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The dilemmas of a returning NRI
#1
Hauling their overflowing hand luggage, the 250-odd passengers moved to the Immigration Counters. Like everyone else, Jaikishen wished he could get his passport stamped quickly and move on. Long queues quickly formed at the counters for 'Indian Citizens' and 'Foreigners', but hardly a dozen people lined up at the far left counter marked 'Diplomats and PIOs'. He wondered what was 'PIO' and if he could stand in that queue.

PIO stood for 'Person of Indian Origin', he found out. Well, he was also a Person of Indian Origin, despite Westernising his name, but not on his passport. So he lined up at this counter. His turn came soon enough but he was curtly informed that a PIO should have a special PIO Card like a mini-passport before he can be whizzed through this VIP counter. So he was told to please line up at one of the other crowded counters.

Jaikishen got his Green Card and US citizenship long ago. Now he needed a PIO Card to speed his arrival in India as he planned to visit his 'grandmother's land' more often as India was on a roll. How could he get it? Asking another PIO cardholder in the short queue, he was told that an application has to be made at the Indian embassy back home in the US or any other country the applicant Indian lived in.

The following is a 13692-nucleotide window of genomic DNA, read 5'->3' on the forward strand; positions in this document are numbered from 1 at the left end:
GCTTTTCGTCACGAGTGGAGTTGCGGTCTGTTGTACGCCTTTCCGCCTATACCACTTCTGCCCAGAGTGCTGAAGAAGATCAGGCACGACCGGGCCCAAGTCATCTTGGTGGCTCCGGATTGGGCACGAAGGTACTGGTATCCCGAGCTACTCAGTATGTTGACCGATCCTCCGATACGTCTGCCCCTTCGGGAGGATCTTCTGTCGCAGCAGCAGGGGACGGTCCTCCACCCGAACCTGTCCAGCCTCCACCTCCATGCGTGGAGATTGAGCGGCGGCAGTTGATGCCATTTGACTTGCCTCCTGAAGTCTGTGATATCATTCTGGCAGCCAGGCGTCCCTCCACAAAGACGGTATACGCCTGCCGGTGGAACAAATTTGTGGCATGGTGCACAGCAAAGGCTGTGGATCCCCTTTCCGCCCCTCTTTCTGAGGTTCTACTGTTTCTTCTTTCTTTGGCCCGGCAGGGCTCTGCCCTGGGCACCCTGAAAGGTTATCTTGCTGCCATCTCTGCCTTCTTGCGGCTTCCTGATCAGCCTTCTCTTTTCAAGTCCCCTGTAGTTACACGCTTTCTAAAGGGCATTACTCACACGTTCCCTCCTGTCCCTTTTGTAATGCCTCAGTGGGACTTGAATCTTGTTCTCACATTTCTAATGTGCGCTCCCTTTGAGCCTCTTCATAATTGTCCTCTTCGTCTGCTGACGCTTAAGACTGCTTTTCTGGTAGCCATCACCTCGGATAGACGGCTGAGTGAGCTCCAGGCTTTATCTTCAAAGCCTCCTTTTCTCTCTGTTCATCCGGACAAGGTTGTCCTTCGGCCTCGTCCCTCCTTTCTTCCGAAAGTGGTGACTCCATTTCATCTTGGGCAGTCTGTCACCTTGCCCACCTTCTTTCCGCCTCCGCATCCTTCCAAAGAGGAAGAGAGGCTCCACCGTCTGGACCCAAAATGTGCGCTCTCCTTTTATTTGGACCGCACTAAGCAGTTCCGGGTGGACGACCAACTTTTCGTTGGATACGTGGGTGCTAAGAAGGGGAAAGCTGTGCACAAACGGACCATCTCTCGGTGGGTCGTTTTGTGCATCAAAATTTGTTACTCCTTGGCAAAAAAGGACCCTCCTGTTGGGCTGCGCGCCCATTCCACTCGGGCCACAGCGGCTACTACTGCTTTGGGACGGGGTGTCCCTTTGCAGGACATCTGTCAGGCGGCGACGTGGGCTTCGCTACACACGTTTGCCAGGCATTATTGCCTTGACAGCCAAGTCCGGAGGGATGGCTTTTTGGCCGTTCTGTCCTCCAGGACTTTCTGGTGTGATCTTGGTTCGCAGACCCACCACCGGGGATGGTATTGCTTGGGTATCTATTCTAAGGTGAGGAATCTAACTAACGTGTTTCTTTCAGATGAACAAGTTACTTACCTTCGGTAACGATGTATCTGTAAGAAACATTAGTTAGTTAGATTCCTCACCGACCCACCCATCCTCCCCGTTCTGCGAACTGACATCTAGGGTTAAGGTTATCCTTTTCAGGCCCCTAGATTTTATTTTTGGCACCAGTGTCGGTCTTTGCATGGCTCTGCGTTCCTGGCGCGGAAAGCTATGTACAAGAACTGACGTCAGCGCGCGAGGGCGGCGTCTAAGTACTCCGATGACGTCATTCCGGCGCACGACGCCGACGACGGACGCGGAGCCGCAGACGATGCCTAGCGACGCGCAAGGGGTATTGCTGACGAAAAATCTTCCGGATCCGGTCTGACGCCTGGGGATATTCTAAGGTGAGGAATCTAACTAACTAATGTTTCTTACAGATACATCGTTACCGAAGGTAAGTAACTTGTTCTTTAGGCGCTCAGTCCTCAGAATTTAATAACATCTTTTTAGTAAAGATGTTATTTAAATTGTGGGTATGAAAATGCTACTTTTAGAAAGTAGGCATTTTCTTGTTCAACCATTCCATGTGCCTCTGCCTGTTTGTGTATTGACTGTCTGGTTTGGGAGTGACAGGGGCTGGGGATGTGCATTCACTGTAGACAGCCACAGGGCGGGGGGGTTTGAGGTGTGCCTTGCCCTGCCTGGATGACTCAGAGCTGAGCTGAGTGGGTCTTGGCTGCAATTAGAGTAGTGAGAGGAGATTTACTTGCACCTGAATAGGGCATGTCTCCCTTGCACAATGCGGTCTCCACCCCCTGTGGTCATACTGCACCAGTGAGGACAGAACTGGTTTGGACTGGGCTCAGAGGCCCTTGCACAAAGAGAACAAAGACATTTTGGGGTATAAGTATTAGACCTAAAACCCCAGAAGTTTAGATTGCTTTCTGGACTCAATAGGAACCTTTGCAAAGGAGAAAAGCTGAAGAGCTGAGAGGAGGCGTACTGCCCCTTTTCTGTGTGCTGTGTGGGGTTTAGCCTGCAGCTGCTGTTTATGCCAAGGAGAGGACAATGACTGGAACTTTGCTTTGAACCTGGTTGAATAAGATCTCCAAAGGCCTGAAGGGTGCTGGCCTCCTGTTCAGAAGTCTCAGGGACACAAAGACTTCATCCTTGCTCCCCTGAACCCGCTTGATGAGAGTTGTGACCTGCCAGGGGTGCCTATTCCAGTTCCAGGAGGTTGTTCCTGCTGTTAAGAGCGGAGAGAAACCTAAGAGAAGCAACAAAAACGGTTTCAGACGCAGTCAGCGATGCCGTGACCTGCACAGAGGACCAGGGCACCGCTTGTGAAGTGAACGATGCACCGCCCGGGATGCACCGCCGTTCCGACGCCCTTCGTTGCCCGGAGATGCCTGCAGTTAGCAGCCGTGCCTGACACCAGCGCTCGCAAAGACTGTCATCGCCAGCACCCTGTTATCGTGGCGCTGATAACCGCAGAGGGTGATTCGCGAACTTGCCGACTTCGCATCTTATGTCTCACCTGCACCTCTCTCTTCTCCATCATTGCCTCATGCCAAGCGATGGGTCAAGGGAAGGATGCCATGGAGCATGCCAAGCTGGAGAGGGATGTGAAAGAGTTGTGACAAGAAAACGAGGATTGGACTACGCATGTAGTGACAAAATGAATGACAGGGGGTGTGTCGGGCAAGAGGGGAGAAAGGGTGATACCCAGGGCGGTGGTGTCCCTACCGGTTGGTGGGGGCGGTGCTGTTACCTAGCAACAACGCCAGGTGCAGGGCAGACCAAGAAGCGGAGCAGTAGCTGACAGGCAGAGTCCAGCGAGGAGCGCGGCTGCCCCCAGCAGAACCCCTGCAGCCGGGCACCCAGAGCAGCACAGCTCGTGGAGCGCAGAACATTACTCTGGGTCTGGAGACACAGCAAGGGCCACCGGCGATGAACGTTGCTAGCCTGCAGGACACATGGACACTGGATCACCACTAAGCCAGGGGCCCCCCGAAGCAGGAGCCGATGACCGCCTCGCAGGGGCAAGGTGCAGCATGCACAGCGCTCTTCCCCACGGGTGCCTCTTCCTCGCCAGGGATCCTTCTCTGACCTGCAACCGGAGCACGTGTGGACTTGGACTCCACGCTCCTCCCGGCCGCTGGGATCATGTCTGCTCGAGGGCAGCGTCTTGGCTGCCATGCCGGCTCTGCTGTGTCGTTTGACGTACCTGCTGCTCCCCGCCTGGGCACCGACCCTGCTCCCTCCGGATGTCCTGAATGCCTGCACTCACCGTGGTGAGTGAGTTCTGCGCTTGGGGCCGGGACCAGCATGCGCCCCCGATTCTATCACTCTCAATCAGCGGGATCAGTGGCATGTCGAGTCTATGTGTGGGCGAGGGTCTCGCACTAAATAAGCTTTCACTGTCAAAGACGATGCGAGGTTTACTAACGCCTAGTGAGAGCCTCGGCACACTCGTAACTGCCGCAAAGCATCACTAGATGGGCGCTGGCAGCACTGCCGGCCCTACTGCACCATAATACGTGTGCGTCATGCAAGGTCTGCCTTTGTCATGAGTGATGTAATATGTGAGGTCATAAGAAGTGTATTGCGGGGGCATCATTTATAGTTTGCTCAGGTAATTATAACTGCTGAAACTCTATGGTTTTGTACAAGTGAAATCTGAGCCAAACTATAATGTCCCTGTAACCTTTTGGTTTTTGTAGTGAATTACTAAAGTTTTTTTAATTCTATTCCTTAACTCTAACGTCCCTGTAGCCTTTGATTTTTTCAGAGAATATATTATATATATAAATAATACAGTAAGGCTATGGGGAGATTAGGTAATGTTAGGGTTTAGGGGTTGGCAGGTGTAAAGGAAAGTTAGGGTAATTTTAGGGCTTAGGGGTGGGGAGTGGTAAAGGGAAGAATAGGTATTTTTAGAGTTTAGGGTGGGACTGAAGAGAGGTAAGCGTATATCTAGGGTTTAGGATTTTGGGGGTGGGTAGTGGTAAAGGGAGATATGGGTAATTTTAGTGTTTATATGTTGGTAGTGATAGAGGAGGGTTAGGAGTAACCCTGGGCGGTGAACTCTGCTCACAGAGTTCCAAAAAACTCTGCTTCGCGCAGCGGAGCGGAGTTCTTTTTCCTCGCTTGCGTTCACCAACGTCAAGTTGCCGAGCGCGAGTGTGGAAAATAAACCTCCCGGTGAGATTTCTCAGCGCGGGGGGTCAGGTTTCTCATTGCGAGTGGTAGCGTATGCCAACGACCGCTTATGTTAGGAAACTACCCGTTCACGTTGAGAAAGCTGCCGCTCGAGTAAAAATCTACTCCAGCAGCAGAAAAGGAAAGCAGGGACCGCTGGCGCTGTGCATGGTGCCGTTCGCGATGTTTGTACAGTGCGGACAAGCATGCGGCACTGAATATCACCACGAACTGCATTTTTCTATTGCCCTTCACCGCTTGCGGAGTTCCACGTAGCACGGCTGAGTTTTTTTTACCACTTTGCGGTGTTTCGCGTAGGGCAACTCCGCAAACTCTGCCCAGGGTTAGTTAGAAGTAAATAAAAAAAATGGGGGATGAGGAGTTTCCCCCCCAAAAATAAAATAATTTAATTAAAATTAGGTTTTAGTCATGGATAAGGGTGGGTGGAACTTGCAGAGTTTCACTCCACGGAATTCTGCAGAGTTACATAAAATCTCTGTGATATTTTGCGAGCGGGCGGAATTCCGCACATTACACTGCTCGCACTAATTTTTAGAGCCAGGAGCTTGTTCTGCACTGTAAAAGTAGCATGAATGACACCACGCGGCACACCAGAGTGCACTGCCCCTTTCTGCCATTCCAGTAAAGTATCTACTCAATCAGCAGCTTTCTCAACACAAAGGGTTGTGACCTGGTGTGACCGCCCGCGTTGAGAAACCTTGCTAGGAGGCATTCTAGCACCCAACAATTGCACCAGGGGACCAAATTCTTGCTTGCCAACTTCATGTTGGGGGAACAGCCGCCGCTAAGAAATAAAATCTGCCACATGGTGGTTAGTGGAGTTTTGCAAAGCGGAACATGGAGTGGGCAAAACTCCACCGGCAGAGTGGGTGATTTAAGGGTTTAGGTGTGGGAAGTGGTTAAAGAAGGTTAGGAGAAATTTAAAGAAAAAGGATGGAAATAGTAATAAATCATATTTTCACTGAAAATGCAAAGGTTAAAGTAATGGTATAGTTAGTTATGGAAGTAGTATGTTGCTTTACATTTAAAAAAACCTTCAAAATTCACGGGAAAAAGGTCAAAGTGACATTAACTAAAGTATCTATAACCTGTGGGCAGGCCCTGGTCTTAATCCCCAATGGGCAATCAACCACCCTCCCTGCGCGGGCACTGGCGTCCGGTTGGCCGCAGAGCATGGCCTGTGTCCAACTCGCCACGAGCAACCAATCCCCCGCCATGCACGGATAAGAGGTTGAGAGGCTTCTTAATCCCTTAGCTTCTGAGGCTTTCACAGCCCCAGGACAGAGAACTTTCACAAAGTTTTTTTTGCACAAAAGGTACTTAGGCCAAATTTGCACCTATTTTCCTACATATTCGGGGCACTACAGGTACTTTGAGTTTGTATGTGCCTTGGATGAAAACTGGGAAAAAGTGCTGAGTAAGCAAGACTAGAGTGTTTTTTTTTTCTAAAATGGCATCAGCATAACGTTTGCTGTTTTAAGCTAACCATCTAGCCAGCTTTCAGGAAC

The PIO Card requirements are few: if you held an Indian passport at any time; or proof that your parents, grandparents or great grandparents were Indians; or if your spouse is Indian or a person of Indian origin. A fee of $250 and the normal documents like photocopies of the current passport with the initial visa page and four passport-sized photographs. Once the Indian mission accepts your application after scrutiny of the documents, it takes about six to eight weeks to process as it is sent to India for approval. In case you apply in India, it is sent to the Indian mission for verification in the country where you stay. Jaikishen could check it out at http://passport.nic.in. The site mentions $1,000 as the fees but it has been reduced.
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#2
Everyone living abroad talks about returning to India, going back to their homeland. They even have a term coined for it: r2i – return-to-India. Sooner or later, every Indian settled overseas considers returning home, or at least thinks about it. Regardless how much you plan and how much you look forward to it, the real life experience always brings its own surprises – the good and the bad ones.
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#3
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